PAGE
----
“We’re at this meeting with Trump (says D’Elia) and Barry said, ‘Let’s flip a coin for the other million.’ Trump said fine, so they flipped a coin and Trump won.”
Barry Shapiro corroborated the story to Fox News about Trump flipping a coin to shave off the sales price.
Shapiro, who is now 85 years old, says that his group, including his later brother Ken, did indeed sell the Atlantic City property to Trump for $1 million less than the price Trump had agreed to, and that the coin toss decided it.
“The sale price was actually $8 million, and Trump only paid 7 because he flipped a coin with my brother, Ken to save a million,” Shapiro said.
“We gave him a 15-year mortgage and he paid it off.”
The phone card and time share proposals never came to fruition.
Trump has never been charged with any criminal wrongdoing involving his casino dealings and he passed the legal requirements to own and operate Atlantic City casinos, which are regulated by the New Jersey Casino Control Commission and its Division of Gaming Enforcement.
A Trump campaign spokesman Steven Cheung disputes D’Elia’s claims.
In a statement to Fox News, Cheung said that he is “not going to dignify a response to a book that belongs in the bargain bin of the fiction section.”
But this was not the first time Trump has been said to have relied on a coin toss in a business negotiation.
In 2017 a Wall Street investment banker, Ken Moelis, told Business Insider that in the middle of a heated negotiation, Trump “looks at me and he goes ‘-we’re a million dollars apart -and he said ‘I tell you what, I’ll flip you for it.’ And he reached into his pocket and pulls out a coin”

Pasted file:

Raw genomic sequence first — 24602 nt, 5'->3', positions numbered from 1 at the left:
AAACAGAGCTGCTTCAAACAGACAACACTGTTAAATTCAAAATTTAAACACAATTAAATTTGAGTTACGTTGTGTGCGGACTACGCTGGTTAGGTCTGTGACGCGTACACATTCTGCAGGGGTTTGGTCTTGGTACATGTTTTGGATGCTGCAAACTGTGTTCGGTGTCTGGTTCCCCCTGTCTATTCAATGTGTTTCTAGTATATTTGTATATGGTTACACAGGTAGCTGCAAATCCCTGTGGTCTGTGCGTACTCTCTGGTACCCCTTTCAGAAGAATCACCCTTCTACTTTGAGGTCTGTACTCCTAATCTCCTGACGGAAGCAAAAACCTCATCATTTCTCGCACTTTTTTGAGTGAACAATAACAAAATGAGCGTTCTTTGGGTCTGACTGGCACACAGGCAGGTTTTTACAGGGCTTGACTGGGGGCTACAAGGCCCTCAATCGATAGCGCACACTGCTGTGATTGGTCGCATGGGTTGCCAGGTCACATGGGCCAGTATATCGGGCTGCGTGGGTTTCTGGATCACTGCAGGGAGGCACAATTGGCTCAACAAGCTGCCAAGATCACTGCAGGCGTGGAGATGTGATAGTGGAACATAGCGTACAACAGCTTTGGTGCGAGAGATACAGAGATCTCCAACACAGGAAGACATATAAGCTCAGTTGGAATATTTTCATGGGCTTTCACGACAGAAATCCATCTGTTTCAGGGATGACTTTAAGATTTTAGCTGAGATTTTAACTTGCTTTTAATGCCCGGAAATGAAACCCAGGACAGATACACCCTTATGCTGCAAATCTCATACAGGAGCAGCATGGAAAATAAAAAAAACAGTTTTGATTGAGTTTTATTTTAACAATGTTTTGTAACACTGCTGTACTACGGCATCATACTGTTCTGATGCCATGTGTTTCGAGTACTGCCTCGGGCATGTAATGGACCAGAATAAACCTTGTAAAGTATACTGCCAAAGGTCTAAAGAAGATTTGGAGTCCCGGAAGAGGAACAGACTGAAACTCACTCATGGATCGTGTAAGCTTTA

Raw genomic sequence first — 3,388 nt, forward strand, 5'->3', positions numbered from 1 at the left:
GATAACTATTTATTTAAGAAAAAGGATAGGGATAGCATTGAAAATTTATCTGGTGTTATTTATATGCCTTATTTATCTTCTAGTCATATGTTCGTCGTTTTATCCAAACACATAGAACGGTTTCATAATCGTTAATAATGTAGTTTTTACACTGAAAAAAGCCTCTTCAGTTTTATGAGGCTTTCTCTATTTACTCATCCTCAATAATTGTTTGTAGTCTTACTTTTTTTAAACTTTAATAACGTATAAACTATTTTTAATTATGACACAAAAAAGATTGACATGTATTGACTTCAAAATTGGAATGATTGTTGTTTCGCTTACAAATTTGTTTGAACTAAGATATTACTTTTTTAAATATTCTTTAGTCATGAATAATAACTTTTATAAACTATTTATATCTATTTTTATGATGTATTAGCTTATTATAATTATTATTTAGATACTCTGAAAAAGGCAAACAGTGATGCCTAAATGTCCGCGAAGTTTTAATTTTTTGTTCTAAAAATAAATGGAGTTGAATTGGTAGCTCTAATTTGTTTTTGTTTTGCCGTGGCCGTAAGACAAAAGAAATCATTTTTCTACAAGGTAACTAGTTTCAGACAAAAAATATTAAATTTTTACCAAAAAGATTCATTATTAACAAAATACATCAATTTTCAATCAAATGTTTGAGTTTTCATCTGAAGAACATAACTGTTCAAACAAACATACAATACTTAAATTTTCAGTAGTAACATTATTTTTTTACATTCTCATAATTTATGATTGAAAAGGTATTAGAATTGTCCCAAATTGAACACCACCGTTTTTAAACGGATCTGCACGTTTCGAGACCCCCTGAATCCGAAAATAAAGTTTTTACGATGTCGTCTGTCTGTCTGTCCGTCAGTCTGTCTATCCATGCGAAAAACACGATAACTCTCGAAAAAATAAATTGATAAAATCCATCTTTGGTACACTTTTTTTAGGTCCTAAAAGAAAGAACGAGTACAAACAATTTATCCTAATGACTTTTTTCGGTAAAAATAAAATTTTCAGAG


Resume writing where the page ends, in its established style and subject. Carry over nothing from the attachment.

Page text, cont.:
Moelis says he examined the coin to make sure that it was legitimate, and when he flipped, “it flew across the table toward Trump, which he instantly knew was a mistake…but before he could catch a glimpse, Trump picked it up and said, ‘Heads. you lose.’”
Moelis is now a billionaire investment banker, who has been described as the businessman who “launched Trump’s casinos on the stock exchange” and has had a long association with the former president.
Besides relating his dealings with Trump, D’Elia’s book also delves into his representation of superstar singer Michael Jackson, along with manager Frank DiLeo, who was known as ‘Tookie.’” D’Elia says Trump offered $1 million for the singer to perform at one of the Trump casinos in Atlantic City but Jackson refused to perform at a casino.
As for “Tookie,” although he was a longtime music industry executive who worked with stars from Prince to Ozzy Osborne, he is best known by the public for playing the heavy-set mobster “Tuddy,” in the classic film “Goodfellas.” He died in 2011.
Today D’Elia has left his mob life behind and is enjoying a quiet retirement. He served five years in prison after pleading guilty to money laundering, conspiracy and witness tampering in 2009. He was never a mob informant and never testified against any suspected member of organized crime.
D’Elia sat for an exclusive interview for Fox Nation’s series about Jimmy Hoffa, “Riddle: The Search for James R. Hoffa.” He is featured in the latest episode, number 6, “The Last Suspect,” about the remaining FBI suspect in Hoffa’s disappearance, Gabe Briguglio.